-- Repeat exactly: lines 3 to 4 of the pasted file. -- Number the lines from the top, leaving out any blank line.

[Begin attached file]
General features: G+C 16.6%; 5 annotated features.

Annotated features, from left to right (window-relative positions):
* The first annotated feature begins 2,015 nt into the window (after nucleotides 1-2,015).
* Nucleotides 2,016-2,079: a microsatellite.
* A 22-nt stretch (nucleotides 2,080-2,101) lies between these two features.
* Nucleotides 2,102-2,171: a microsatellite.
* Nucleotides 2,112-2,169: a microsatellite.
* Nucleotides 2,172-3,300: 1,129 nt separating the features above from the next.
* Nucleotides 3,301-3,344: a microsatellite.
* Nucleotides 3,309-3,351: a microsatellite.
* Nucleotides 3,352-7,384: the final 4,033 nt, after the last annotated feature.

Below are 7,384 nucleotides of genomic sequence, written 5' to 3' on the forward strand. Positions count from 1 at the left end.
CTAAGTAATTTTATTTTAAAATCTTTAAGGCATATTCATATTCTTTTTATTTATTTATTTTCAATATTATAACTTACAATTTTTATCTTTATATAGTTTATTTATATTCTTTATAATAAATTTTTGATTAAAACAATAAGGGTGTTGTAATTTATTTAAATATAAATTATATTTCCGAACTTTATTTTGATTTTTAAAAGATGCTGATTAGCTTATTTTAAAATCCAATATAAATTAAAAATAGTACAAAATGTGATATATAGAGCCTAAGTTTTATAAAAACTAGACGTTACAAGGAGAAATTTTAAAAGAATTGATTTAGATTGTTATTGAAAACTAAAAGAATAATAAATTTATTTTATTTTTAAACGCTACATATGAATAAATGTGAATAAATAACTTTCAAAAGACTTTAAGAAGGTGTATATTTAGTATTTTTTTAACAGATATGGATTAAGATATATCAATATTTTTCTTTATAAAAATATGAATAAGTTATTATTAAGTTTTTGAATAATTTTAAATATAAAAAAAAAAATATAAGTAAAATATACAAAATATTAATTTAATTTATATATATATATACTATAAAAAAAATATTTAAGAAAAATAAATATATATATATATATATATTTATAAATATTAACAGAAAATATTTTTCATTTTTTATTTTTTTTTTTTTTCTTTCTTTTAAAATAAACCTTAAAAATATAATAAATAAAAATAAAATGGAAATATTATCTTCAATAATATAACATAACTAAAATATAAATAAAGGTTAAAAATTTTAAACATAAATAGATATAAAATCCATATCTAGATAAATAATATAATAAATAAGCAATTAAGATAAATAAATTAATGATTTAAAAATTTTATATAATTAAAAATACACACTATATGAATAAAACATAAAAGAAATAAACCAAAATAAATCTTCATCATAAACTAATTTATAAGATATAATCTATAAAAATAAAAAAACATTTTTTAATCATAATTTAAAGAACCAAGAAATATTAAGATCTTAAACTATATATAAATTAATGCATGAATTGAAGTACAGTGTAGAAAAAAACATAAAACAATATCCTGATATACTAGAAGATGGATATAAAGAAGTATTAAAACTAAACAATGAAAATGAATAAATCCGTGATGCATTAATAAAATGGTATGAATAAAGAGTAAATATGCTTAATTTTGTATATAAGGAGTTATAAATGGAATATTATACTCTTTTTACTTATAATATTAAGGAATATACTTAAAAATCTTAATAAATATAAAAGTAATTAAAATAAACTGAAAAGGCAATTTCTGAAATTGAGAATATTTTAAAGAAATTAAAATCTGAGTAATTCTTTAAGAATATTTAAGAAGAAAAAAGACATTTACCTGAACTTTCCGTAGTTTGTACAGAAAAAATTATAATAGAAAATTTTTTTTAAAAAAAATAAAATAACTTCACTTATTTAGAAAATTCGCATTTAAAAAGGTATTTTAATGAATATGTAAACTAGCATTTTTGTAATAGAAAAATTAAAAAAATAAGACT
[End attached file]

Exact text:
* The first annotated feature begins 2,015 nt into the window (after nucleotides 1-2,015).
* Nucleotides 2,016-2,079: a microsatellite.